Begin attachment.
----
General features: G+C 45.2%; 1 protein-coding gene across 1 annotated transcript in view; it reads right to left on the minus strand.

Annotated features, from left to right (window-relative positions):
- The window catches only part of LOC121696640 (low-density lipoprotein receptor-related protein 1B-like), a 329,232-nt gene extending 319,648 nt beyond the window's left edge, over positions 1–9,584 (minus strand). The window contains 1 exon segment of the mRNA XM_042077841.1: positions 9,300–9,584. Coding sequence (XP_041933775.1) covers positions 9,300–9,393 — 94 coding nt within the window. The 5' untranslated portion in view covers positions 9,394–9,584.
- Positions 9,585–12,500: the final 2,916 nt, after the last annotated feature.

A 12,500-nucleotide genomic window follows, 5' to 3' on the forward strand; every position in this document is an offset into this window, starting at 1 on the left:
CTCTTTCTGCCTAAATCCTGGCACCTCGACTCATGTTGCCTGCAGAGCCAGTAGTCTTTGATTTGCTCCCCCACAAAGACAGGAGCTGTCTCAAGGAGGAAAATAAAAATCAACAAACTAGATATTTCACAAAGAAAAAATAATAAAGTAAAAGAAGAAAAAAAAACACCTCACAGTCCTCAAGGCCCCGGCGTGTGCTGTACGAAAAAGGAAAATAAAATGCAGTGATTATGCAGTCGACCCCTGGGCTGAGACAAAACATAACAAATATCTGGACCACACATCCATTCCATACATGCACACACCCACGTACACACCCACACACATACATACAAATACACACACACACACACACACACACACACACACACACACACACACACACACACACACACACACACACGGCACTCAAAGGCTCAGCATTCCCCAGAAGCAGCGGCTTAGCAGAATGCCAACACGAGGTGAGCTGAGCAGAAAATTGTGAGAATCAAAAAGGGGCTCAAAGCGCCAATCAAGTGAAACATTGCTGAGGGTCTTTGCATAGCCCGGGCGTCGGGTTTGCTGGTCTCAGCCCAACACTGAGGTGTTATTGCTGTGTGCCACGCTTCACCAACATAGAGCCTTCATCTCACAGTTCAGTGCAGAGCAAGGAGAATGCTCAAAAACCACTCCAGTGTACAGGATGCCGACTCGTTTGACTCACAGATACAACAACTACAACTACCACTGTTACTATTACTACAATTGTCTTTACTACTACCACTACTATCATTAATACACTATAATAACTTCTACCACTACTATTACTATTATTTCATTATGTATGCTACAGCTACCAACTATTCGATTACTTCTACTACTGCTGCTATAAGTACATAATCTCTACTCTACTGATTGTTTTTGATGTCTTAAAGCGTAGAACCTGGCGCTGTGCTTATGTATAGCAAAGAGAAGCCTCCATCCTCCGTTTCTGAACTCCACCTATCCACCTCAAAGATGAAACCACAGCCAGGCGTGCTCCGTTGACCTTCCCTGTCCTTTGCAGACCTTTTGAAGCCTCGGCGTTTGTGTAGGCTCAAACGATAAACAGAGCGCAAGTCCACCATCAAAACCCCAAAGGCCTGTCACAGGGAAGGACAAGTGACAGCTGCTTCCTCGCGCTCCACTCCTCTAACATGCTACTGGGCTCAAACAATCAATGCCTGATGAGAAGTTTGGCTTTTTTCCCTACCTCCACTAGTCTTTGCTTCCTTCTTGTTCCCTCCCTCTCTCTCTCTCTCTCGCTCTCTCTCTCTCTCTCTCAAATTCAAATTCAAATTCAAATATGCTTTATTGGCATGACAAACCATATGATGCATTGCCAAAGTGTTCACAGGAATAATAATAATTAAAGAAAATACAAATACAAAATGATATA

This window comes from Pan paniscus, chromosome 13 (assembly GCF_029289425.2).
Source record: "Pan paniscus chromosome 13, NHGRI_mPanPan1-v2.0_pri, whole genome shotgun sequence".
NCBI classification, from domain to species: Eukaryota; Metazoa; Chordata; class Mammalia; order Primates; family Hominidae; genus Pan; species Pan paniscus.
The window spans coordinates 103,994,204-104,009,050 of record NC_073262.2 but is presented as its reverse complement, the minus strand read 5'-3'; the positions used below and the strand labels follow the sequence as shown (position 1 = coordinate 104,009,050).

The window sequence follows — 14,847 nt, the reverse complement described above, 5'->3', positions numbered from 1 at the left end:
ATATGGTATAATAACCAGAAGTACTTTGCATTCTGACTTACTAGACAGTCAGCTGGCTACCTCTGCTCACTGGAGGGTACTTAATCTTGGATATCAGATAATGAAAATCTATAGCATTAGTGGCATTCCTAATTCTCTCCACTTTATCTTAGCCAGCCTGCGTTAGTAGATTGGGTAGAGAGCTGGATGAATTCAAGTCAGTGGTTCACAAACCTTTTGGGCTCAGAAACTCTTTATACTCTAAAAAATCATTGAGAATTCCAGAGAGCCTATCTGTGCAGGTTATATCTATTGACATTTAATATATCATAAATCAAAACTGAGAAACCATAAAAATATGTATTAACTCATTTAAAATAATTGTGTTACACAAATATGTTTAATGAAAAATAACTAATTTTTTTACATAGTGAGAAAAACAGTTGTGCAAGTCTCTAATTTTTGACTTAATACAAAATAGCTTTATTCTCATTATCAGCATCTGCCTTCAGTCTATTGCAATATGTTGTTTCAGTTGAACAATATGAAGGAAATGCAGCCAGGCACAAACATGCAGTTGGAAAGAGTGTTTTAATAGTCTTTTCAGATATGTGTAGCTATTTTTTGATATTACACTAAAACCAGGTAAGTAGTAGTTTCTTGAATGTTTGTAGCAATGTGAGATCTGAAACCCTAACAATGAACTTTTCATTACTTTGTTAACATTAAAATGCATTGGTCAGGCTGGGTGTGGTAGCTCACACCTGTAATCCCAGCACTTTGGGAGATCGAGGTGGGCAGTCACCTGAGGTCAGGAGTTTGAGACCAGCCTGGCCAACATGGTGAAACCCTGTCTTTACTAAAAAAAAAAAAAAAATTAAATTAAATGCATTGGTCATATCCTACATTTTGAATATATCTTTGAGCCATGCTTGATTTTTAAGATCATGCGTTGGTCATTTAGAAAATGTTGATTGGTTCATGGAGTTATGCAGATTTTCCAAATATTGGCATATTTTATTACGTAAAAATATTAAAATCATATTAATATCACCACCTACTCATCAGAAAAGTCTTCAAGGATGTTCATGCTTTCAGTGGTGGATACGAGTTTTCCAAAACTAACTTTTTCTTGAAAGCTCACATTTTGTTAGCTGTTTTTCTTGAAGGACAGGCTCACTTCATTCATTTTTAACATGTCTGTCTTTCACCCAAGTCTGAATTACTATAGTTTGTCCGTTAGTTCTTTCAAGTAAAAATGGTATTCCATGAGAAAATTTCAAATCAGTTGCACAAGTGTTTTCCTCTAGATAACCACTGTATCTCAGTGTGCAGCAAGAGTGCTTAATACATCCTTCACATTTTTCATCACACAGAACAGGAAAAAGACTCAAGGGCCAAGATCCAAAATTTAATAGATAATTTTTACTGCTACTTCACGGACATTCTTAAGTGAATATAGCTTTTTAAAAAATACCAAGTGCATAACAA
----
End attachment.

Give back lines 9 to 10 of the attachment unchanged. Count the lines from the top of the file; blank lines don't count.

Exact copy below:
NCBI classification, from domain to species: Eukaryota; Metazoa; Chordata; class Mammalia; order Primates; family Hominidae; genus Pan; species Pan paniscus.
The window spans coordinates 103,994,204-104,009,050 of record NC_073262.2 but is presented as its reverse complement, the minus strand read 5'-3'; the positions used below and the strand labels follow the sequence as shown (position 1 = coordinate 104,009,050).